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Arledge v. Johnson

United States District Court, W.D. Louisiana, Alexandria Division

July 25, 2019

RICHARD ALAN ARLEDGE, Petitioner
v.
CALVIN JOHNSON, Respondent

          DEE D. DRELL JUDGE.

          REPORT AND RECOMMENDATION

          Joseph H.L. Perez-Montes United States Magistrate Judge.

         Before the Court is a Petition for Writ of Habeas Corpus under 28 U.S.C. § 2241 filed by pro se Petitioner Richard Alan Arledge (“Arledge”) (#16769-078). Arledge is an inmate in the custody of the Federal Bureau of Prisons, incarcerated at the Federal Prison Camp in Pollock, Louisiana.

         Because Arledge's claim does not arise under § 2241, and he cannot meet the requirements of the savings clause of 28 U.S.C. § 2255, his Petition (Doc. 1) should be DISMISSED for lack of jurisdiction.

         I. Background

         Arledge was convicted of conspiracy to commit money laundering, and was sentenced to a total of 188 months of imprisonment. United States v. Arledge, 524 Fed.Appx. 83 (5th Cir. 2013). His conviction and sentence were affirmed. Id.; cert. denied, 571 U.S. 890 (2013).

         Arledge filed a motion to vacate his sentence under 28 U.S.C. § 2255, which was denied. Arledge v. United States, 4:09-cr-89, 2016 WL 3277281 (E.D. Tex. June 14, 2016). The United States Court of Appeals for the Fifth Circuit denied Arledge's motion for certificate of appealability because Arledge could not make “a substantial showing of the denial of a constitutional right.” United States v. Arledge, 873 F.3d 471, 473 (5th Cir. 2017).

         Arledge filed a motion for authorization to file a successive § 2255 petition, contending that “the district court was without jurisdiction to convict him because the Assistant United States Attorneys who prosecuted his case were not duly appointed and did not take oaths of office as required by the Appointments Clause of the Constitution and 28 U.S.C. § 542(a).” (Case: 18-40879, Document 00514727575, 5th Cir. 11/16/18). The motion was denied. Id.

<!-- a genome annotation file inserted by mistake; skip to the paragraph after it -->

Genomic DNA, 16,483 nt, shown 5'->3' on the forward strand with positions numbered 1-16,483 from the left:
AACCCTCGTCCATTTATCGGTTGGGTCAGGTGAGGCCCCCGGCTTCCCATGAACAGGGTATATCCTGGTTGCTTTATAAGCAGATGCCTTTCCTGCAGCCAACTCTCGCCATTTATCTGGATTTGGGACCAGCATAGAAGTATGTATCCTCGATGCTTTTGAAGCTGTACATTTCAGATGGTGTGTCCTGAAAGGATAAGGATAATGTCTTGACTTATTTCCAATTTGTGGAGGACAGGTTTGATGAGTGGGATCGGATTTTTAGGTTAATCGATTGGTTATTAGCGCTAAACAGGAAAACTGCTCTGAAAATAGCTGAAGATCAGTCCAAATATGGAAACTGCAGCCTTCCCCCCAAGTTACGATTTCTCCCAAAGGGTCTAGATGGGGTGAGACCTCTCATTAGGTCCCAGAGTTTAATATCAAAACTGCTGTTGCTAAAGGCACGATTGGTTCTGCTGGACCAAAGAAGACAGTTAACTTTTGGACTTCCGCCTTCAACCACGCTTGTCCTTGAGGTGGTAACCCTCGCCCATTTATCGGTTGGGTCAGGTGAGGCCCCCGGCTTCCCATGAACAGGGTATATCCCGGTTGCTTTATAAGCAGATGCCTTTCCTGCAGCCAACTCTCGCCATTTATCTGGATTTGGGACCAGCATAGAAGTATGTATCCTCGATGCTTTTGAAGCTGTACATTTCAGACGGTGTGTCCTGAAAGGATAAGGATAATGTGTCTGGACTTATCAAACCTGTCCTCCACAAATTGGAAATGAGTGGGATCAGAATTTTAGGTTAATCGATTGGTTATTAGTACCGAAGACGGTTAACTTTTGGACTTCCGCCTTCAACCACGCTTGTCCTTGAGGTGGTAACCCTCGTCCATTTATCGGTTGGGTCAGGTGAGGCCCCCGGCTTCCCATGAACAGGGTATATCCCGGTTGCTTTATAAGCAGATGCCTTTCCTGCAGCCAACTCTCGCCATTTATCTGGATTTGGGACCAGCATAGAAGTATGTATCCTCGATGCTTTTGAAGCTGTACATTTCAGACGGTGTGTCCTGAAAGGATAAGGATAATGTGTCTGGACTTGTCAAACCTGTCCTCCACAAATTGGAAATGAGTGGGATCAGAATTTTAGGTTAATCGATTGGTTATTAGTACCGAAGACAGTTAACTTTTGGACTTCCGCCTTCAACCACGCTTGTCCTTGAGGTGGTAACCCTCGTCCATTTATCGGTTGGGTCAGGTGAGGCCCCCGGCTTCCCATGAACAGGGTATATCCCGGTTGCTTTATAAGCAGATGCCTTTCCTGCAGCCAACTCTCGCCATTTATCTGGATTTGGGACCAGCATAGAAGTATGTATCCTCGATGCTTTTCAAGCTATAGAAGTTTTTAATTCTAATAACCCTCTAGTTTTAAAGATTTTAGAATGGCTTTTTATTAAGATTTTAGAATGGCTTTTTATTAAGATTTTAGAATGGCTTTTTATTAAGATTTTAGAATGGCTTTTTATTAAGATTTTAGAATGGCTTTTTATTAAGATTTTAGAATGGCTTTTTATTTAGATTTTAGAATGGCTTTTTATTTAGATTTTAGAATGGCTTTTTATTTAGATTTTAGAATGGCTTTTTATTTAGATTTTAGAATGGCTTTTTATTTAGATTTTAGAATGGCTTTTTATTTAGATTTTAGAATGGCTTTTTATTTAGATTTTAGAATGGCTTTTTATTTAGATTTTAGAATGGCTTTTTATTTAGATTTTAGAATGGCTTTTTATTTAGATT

II. Law and Analysis

         A federal prisoner may challenge his sentence under either §§ 2241 or 2255. Though closely related, these two provisions are “distinct mechanisms for seeking post-conviction relief.” Pack v. Yusuff, 218 F.3d 448, 451 (5th Cir. 2000).

         A § 2241 petition may be filed by a prisoner challenging the manner in which his sentence is being executed. See Reyes-Requena v. U.S., 243 F.3d 893, 900-01 (5th Cir. 2001) (citing Warren v. Miles, 230 F.3d 688, 694 (5th Cir. 2000)). In contrast, a § 2255 motion should be used to vacate, set aside, or correct a sentence based on errors that occurred at or prior to sentencing. See Cox v. Warden, Federal Detention Ctr., 911 F.2d 1111, 1113 (5th Cir. 1990) (citing United States v. Flores, 616 F.2d 840, 842 (5th Cir. 1980)). The claims that are cognizable under § 2255 are broadly defined to include allegations that “judgment was rendered without jurisdiction, or that the sentence imposed was not authorized by law . . . or that there has been such a denial or infringement of the constitutional rights of the prisoner as to render the judgment vulnerable.” 28 U.S.C. § 2255(b).

         Arledge claims that his conviction and sentence are invalid because the court lacked jurisdiction to prosecute him. Therefore, his claim arises under § 2255, which must be brought in the court of conviction. Arledge previously filed a § 2255 motion in that court, which was denied and dismissed. Arledge v. United States, 4:09-cr-89, 2016 WL 3277281 (E.D. Tex. June 14, 2016). Therefore, he cannot file another § 2255 motion without authorization from the Fifth Circuit.

         Arledge requested authorization from the Fifth Circuit to file a successive § 2255 motion on the same grounds presented in this § 2241 Petition (Case: 18-40879, Document 00514727575, 5th Cir. 11/16/18). The Fifth Circuit denied authorization “[b]ecause Arledge does not identify any newly discovered evidence of innocence or a new rule of constitutional law made retroactive by the Supreme Court to cases on collateral review . . . .” Id.

         Section 2255 contains a “savings clause” provision, which is a limited exception to the rule that a § 2241 petition may not be used to challenge the validity of a federal sentence and conviction. See Pack, 218 F.3d at 452. The clause allows a prisoner to rely on § 2241 if the remedy available under § 2255 would be “inadequate or ineffective to test the legality of his detention.” 28 U.S.C. § 2255(e). The petitioner ...


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